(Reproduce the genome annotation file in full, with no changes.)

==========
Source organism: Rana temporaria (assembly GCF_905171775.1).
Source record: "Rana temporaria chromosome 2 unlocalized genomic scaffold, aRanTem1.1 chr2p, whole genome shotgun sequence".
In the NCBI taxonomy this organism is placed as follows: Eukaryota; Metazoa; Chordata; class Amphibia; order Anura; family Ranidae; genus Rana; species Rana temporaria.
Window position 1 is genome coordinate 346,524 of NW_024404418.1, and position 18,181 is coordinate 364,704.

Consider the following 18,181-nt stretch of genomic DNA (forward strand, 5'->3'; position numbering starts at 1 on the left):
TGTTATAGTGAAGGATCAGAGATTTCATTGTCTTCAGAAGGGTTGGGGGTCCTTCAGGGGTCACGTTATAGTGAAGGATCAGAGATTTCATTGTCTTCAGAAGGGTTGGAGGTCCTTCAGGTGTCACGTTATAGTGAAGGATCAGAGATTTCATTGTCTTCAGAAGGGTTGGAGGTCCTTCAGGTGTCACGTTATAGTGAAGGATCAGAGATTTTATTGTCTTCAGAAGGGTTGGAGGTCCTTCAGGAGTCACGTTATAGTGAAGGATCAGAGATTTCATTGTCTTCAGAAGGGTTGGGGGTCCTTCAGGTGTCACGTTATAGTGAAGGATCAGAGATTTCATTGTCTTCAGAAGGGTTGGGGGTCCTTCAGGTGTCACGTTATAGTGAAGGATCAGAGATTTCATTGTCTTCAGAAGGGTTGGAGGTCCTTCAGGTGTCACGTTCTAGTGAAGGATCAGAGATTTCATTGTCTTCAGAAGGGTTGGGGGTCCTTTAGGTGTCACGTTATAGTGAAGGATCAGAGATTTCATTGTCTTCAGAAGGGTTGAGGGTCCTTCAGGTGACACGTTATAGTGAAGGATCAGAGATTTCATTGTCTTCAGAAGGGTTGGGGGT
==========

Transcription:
Source organism: Rana temporaria (assembly GCF_905171775.1).
Source record: "Rana temporaria chromosome 2 unlocalized genomic scaffold, aRanTem1.1 chr2p, whole genome shotgun sequence".
In the NCBI taxonomy this organism is placed as follows: Eukaryota; Metazoa; Chordata; class Amphibia; order Anura; family Ranidae; genus Rana; species Rana temporaria.
Window position 1 is genome coordinate 346,524 of NW_024404418.1, and position 18,181 is coordinate 364,704.

Consider the following 18,181-nt stretch of genomic DNA (forward strand, 5'->3'; position numbering starts at 1 on the left):
TGTTATAGTGAAGGATCAGAGATTTCATTGTCTTCAGAAGGGTTGGGGGTCCTTCAGGGGTCACGTTATAGTGAAGGATCAGAGATTTCATTGTCTTCAGAAGGGTTGGAGGTCCTTCAGGTGTCACGTTATAGTGAAGGATCAGAGATTTCATTGTCTTCAGAAGGGTTGGAGGTCCTTCAGGTGTCACGTTATAGTGAAGGATCAGAGATTTTATTGTCTTCAGAAGGGTTGGAGGTCCTTCAGGAGTCACGTTATAGTGAAGGATCAGAGATTTCATTGTCTTCAGAAGGGTTGGGGGTCCTTCAGGTGTCACGTTATAGTGAAGGATCAGAGATTTCATTGTCTTCAGAAGGGTTGGGGGTCCTTCAGGTGTCACGTTATAGTGAAGGATCAGAGATTTCATTGTCTTCAGAAGGGTTGGAGGTCCTTCAGGTGTCACGTTCTAGTGAAGGATCAGAGATTTCATTGTCTTCAGAAGGGTTGGGGGTCCTTTAGGTGTCACGTTATAGTGAAGGATCAGAGATTTCATTGTCTTCAGAAGGGTTGAGGGTCCTTCAGGTGACACGTTATAGTGAAGGATCAGAGATTTCATTGTCTTCAGAAGGGTTGGGGGT